A community founded by German-Swiss Protestants with the name Cramer ended up in the hands of Bavarian Catholics named Kraemer. How did it happen?

Cramer_store (2017_09_15 16_02_36 UTC)NEW BOOK COMING!     The Other Cramers: Building a Wisconsin Community

The family name “Kraemer” is well-known in Wisconsin for building roads, bridges and schools, churches, commercial and industrial structures and even R&D campuses. But what about “the other” Cramers whose name is spelled differently?

The Village of Plain, 800 strong today, was called Cramer’s Corners in the 1850s before it was called Logtown and then finally, Plain in the 1860s. The Cramers were protestants who came to the driftless area of Southwest Wisconsin in the early 1850s from Ohio, and even earlier from Pennsylvania. There were German-Swiss and were among the first pioneers in what was then a wilderness.

The first generation were all farmers in and around Plain, and at least one of them, Solomon Cramer, Sr., also was a carpenter and entrepreneur who made carpenters, builders and merchants of his seven sons. Solomon, Jr. and brother Pearson Cramer ran a building business that worked on landmark structures such as the Jones sisters Hillside School, Frank Lloyd Wright’s Romeo and Juliet Windmill, the gothic Catholic church at St. Lukes in Plain and the Spring Green High School.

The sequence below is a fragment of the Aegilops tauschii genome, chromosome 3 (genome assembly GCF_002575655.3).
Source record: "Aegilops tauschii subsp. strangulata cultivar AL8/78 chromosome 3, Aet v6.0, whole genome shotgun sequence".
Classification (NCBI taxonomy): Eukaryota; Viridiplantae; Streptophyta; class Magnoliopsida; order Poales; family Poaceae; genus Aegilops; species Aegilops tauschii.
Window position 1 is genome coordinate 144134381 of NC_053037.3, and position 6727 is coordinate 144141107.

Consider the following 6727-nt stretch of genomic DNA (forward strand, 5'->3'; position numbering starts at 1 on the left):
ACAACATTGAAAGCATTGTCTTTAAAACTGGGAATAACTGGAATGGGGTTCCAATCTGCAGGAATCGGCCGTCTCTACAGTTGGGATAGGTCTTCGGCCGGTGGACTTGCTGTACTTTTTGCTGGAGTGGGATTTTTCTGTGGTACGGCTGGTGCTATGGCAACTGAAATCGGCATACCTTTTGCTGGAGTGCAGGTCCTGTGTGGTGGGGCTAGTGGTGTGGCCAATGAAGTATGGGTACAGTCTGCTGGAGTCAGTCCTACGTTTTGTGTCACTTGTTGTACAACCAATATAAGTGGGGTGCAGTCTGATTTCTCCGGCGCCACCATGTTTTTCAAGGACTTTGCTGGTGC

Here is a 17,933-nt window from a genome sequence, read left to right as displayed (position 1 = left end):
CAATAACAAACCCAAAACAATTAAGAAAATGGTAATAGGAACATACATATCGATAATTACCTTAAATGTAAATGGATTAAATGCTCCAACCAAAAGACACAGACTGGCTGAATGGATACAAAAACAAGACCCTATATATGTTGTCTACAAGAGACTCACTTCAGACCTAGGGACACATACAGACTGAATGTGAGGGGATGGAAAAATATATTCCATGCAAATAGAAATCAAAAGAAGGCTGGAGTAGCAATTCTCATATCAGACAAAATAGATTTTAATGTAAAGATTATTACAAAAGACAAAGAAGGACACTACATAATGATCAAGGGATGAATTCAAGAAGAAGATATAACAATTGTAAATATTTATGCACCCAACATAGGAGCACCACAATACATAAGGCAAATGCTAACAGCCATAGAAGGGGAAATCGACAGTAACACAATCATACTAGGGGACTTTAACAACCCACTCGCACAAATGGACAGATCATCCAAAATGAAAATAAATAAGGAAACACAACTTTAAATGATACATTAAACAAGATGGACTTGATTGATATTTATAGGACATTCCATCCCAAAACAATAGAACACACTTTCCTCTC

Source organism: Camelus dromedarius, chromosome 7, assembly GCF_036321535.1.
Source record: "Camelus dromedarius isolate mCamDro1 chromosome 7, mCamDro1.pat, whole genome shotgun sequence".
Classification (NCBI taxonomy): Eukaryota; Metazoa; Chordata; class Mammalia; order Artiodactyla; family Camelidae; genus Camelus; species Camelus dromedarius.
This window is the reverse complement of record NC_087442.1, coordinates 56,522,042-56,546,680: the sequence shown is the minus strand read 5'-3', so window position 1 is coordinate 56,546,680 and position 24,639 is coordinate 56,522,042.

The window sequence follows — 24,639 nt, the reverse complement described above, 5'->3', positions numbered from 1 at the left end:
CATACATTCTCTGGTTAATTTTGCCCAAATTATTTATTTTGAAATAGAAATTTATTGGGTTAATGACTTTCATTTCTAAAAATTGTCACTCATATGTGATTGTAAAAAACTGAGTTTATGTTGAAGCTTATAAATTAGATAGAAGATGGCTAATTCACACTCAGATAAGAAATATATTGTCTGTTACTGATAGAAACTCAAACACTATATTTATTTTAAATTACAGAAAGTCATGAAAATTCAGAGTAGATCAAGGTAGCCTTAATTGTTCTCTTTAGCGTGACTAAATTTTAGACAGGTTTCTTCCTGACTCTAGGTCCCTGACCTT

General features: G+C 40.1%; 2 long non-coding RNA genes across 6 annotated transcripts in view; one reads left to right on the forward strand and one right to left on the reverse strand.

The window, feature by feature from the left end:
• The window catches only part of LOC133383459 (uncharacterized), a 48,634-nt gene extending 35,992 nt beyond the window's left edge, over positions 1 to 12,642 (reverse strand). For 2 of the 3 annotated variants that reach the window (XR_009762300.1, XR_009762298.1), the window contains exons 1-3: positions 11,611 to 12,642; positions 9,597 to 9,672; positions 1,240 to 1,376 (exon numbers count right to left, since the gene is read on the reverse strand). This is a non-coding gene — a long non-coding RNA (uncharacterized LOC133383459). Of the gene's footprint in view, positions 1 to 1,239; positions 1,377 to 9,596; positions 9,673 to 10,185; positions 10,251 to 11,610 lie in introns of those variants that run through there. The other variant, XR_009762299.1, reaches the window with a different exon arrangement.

In the early 1890s, as the Plain began to develop with an influx of Bavarian Catholics, these Cramers built a brickyard, sawmill, grist mill and timber/lumber business in the village. Many houses and saloons were adorned with brick from the Cramer Brickyard and built from trees harvested from Cramer forest lands and cut into building material at the Cramer Sawmill. In the early 1900s, three Cramer brothers built “The Big Store” as it was called – the large department store that was the biggest of three general stores in the village. The Big Store provided all manner of goods from food staples to household goods to farm equipment and supplies. Furniture, horse-drawn buggies and even sleighs bore the Cramer Bros. imprint on the back.

Tragedy struck in the mid-1900s with the death of Solomon, Jr., and several other family members from TB, and the patriarch of the family, Solomon, Sr. from a heart attack. The remaining Cramer brothers divested their father’s farm, forests and business holdings and in 1914 took a business partner, Phillip Bettinger, in the Big Store. Phillip bought them out by 1918 and they were all gone from Plain by 1922. Their exodus is best explained by a combination of culture and religious differences which pushed them out and kinship ties which pulled them to other communities.

Their story, the reasons for the Cramer Exodus and their final days are explored in the book, which is chock-full of documents, photos and other supporting information. It includes the 1980 “The Cramer Family Tree,” which is a narrative about all the Cramer families from the first pioneers to that date.

It is an important piece of the history of Plain, Wisconsin, and in the history of community building and evolution in Sauk County and Wisconsin more generally.

 

The book will be available from Amazon.com, OFTHS and the author in June, 2018.

Advance orders can be placed with the author for $25.00 a copy.  When the book is published, it will sell for $35.00 on Amazon, bookstores and elsewhere. Send a check payable to Kenneth L. Kraemer and mail to 8 Needlegrass, Newport Coast, CA 92657.